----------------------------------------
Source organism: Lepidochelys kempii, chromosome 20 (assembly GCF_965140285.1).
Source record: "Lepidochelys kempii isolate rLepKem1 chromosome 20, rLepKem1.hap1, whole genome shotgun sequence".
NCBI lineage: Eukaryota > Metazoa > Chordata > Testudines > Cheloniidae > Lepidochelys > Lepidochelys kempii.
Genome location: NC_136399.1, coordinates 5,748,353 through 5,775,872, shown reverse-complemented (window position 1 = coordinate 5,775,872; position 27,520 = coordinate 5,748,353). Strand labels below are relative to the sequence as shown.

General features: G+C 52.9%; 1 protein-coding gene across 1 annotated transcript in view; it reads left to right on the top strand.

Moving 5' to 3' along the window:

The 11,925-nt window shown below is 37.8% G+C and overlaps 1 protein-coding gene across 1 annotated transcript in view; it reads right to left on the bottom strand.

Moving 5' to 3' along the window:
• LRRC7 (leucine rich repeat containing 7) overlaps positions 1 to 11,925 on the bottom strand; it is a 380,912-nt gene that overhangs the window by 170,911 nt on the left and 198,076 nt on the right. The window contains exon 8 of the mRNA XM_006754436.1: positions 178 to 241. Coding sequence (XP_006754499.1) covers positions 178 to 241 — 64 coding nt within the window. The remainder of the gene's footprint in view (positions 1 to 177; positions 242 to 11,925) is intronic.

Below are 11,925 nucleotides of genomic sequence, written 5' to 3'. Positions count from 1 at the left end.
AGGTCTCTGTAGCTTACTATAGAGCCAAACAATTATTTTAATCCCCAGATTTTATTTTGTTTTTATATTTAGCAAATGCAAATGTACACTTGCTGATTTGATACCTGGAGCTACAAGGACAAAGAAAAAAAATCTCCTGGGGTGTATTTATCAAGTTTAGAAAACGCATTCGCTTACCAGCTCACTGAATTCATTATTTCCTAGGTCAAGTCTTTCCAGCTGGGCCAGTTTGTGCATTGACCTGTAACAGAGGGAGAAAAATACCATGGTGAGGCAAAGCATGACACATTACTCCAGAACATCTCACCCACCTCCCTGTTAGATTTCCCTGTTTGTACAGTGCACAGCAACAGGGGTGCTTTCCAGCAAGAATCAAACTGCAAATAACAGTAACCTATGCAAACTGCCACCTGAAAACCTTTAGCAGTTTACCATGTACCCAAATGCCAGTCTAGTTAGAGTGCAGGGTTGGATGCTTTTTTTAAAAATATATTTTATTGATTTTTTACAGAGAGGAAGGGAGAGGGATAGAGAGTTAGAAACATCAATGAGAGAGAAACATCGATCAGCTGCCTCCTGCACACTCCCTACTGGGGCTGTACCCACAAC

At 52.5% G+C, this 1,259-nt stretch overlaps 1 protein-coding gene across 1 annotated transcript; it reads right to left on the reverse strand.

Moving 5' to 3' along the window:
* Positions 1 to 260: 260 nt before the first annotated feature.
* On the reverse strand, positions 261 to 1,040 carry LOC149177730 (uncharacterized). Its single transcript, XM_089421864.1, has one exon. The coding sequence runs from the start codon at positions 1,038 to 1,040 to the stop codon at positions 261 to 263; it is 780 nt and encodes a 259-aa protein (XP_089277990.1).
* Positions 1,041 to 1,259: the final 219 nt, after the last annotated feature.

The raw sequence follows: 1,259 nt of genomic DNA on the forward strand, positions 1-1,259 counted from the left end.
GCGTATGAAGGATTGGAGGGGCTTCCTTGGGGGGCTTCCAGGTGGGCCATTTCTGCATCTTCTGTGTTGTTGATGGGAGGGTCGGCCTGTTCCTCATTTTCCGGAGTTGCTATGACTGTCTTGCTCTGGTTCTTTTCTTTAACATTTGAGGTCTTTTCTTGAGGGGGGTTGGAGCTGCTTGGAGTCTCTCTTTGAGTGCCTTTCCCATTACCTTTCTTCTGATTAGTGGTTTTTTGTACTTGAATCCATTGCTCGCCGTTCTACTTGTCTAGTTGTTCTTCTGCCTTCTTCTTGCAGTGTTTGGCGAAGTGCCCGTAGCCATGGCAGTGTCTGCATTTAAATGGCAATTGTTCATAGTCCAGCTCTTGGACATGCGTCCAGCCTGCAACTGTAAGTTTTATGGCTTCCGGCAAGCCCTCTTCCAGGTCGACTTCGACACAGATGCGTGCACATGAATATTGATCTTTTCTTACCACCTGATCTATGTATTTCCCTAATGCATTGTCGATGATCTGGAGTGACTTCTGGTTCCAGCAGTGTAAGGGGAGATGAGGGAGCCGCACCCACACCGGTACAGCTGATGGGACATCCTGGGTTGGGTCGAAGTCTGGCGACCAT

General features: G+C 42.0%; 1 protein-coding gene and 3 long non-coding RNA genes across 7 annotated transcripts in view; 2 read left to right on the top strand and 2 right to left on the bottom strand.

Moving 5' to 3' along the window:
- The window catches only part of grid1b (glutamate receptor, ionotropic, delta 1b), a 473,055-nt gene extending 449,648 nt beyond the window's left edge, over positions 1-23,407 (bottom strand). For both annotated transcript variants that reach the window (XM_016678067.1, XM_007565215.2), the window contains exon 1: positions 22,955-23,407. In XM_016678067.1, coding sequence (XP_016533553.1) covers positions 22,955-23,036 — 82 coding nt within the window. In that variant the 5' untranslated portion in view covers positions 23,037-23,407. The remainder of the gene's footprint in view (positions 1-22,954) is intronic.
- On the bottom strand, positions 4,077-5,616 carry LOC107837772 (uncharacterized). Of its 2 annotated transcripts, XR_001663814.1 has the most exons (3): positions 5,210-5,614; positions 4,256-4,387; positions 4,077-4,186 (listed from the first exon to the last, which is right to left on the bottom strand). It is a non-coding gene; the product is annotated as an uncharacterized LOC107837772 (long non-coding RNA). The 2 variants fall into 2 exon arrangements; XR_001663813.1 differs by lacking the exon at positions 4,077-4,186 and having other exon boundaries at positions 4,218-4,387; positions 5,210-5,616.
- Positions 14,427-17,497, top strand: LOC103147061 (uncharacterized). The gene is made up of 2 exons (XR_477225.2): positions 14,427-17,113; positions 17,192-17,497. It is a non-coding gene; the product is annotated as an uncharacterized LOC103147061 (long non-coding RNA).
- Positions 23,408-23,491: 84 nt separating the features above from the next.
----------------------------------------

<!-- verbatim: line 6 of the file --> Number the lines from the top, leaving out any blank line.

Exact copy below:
Moving 5' to 3' along the window: